Cookies on this website
We use cookies to ensure that we give you the best experience on our website. If you click 'Continue' we'll assume that you are happy to receive all cookies and you won't see this message again. Click 'Find out more' for information on how to change your cookie settings.

Researchers have observed wild-bearded capuchin monkeys in Brazil deliberately break stones, unintentionally creating flakes that share many of the characteristics of those produced by early Stone Age hominins.

'Monkeys make stone flakes too so humans are not unique after all' Erni

Image: Erni, www.shutterstock.com 

In a paper, published in Nature, the research team says this finding is significant because archaeologists had always understood that the production of multiple stone flakes with characteristics such as conchoidal fractures and sharp cutting edges was a behaviour unique to hominins. The paper suggests that scholars may have to refine their criteria for identifying intentionally produced early stone flakes made by hominins, given capuchins have been observed unintentionally making similar tools. The difference is that the capuchins’ flakes are not intentional cutting tools, but seem to be the by-product of hammering  stones. The monkeys are seen licking them, so one possibility could be that they are extracting minerals or lichen from the stones.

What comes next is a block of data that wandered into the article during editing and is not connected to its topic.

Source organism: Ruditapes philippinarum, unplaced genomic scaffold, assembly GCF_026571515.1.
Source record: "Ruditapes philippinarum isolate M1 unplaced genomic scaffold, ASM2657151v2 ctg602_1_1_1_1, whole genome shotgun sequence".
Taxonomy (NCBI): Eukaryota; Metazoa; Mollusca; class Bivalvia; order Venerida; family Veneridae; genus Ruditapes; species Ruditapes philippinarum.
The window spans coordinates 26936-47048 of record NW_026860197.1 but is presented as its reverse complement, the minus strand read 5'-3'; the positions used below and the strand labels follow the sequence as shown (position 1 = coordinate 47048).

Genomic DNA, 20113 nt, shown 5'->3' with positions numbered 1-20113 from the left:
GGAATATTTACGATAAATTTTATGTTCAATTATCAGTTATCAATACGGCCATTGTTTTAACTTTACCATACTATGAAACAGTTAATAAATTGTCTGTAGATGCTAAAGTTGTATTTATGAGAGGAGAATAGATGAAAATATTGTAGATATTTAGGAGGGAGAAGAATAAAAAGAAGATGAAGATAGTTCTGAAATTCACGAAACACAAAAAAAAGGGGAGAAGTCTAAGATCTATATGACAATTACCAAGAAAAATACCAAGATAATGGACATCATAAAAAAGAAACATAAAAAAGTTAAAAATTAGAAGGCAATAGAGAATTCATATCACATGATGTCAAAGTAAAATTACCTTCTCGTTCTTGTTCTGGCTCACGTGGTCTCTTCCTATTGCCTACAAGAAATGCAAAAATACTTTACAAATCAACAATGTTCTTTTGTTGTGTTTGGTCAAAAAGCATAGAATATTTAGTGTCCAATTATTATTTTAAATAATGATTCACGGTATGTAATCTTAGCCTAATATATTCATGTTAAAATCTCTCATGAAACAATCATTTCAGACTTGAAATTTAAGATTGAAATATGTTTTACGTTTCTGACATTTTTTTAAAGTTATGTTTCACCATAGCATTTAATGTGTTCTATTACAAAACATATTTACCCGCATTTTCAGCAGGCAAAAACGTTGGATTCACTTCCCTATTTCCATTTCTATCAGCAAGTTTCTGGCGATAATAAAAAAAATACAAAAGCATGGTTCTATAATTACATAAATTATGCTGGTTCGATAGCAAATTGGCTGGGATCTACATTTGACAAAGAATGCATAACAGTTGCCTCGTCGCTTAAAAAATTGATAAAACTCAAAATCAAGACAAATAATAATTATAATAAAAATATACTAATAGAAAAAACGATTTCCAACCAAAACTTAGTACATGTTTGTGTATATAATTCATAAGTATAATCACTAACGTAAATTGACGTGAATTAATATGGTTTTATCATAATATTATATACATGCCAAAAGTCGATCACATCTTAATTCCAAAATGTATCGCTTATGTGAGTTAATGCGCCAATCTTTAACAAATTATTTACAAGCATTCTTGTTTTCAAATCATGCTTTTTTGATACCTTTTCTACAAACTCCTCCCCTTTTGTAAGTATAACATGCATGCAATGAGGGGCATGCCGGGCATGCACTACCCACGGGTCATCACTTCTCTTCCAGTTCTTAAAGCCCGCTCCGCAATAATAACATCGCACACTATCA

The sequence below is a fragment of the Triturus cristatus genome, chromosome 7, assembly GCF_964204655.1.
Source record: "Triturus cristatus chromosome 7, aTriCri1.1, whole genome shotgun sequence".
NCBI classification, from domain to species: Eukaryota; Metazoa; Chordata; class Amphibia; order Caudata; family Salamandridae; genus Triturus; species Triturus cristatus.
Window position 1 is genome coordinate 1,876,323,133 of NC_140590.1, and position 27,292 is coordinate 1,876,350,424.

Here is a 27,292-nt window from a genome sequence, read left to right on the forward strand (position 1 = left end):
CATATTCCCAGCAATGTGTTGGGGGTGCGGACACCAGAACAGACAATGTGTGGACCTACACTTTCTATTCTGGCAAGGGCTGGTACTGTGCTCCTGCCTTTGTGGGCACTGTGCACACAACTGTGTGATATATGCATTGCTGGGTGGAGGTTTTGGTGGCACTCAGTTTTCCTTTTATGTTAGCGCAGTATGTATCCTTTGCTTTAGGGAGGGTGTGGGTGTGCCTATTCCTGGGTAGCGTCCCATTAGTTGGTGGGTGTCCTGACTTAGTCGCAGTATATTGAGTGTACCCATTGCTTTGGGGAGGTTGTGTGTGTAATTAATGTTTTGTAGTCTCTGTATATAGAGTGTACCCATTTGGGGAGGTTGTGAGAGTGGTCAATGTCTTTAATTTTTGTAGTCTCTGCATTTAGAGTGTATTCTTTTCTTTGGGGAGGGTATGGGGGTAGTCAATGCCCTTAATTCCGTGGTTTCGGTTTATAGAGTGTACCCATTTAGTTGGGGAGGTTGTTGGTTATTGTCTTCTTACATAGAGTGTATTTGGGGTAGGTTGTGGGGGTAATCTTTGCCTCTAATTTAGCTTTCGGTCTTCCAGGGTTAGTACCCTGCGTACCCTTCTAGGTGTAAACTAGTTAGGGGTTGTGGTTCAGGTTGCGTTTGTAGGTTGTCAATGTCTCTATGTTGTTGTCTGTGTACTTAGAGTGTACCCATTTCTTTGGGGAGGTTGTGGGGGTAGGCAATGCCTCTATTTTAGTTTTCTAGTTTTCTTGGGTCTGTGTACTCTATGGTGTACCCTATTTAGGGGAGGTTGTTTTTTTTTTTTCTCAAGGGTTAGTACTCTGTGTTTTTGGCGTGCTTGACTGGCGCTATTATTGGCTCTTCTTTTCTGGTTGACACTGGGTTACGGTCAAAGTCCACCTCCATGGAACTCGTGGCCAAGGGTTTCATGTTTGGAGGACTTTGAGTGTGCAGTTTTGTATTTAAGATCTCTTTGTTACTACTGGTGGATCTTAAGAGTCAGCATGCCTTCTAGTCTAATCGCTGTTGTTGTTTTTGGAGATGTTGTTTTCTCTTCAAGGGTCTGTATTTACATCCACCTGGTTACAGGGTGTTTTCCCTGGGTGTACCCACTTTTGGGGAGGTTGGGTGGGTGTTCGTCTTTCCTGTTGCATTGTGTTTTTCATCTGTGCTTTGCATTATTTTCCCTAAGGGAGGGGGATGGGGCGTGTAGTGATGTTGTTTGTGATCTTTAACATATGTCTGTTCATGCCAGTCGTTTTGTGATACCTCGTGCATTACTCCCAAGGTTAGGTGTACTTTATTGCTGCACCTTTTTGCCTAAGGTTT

Read more on the University website (opens new window)